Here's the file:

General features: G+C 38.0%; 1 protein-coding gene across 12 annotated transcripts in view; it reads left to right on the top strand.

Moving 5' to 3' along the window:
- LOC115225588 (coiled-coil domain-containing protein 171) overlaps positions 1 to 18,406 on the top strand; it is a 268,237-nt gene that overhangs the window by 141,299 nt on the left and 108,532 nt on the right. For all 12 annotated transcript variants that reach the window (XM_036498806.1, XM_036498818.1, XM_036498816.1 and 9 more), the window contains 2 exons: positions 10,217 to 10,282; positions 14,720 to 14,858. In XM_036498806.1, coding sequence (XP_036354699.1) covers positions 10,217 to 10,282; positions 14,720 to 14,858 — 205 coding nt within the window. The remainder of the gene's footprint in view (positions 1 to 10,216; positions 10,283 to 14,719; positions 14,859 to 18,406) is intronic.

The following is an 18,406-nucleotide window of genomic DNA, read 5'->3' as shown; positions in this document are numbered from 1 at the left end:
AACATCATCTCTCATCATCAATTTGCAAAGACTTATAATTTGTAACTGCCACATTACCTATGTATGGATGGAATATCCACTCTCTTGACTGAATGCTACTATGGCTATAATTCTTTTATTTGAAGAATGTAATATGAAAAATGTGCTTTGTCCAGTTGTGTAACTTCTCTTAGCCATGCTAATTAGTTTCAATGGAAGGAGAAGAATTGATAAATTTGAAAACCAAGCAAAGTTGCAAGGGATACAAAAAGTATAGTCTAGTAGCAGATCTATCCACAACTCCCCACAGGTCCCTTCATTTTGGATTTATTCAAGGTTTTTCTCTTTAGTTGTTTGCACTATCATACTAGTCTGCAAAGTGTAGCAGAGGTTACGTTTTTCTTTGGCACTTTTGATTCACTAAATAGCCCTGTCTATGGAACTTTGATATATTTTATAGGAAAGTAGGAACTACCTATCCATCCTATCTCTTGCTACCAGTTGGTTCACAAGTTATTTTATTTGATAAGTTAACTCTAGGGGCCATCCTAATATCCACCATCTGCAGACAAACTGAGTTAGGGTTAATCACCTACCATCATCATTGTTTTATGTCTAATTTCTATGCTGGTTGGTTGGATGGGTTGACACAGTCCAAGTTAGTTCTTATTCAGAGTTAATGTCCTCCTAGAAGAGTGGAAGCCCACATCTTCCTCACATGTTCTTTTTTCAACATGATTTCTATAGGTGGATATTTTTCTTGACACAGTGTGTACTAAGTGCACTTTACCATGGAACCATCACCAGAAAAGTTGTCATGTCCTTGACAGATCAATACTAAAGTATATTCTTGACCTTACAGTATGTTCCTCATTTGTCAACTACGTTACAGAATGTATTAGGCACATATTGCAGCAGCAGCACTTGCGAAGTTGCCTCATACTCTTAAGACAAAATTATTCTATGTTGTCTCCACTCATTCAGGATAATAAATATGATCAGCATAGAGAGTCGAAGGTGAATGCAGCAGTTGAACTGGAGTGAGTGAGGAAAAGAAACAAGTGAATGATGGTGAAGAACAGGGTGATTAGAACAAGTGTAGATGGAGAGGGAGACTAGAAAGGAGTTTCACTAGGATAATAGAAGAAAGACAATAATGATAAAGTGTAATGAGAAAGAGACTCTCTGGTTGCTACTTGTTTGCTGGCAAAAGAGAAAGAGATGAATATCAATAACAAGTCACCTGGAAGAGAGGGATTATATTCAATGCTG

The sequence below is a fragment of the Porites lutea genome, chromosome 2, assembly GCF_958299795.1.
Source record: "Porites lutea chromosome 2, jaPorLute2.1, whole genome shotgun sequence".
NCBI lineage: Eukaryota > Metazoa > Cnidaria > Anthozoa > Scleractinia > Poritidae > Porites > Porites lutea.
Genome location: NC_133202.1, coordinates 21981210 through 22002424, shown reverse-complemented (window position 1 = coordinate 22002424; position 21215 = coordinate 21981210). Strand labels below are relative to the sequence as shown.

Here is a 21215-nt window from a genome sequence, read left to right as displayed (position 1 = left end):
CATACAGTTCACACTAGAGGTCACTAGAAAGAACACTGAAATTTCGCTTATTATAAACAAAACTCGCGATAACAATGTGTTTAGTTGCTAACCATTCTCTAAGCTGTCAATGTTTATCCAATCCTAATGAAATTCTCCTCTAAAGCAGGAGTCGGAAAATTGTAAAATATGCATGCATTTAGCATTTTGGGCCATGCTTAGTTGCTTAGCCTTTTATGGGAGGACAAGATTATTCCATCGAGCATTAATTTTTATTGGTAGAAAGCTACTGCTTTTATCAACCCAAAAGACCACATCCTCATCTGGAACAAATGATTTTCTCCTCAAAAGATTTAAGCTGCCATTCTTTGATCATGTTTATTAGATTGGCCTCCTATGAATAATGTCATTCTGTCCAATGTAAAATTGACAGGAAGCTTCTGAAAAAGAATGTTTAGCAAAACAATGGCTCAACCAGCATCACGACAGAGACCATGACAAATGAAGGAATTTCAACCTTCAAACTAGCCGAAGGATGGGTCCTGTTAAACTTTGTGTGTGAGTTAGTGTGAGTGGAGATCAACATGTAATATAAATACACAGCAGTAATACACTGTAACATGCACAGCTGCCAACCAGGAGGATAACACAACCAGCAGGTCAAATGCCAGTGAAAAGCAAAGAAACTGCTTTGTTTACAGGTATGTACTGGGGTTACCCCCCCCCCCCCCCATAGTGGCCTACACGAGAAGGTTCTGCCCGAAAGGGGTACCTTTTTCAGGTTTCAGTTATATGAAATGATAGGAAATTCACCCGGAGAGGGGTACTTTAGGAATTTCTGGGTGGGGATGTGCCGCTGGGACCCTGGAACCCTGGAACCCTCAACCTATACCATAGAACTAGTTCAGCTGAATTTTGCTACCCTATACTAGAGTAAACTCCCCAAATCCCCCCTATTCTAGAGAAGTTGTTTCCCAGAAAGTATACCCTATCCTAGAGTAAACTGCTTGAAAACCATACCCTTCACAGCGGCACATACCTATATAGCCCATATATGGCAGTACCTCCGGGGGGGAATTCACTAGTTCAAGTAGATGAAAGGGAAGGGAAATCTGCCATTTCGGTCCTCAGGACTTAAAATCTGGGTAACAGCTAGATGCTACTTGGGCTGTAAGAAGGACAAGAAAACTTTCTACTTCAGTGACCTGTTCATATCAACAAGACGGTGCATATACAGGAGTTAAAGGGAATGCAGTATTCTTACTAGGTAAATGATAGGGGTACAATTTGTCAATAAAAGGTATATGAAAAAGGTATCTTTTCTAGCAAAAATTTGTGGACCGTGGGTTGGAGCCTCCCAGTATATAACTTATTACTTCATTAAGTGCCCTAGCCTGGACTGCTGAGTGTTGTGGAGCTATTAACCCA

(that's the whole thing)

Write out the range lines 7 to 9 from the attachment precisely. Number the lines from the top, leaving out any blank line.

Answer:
Source record: "Porites lutea chromosome 2, jaPorLute2.1, whole genome shotgun sequence".
NCBI lineage: Eukaryota > Metazoa > Cnidaria > Anthozoa > Scleractinia > Poritidae > Porites > Porites lutea.
Genome location: NC_133202.1, coordinates 21981210 through 22002424, shown reverse-complemented (window position 1 = coordinate 22002424; position 21215 = coordinate 21981210). Strand labels below are relative to the sequence as shown.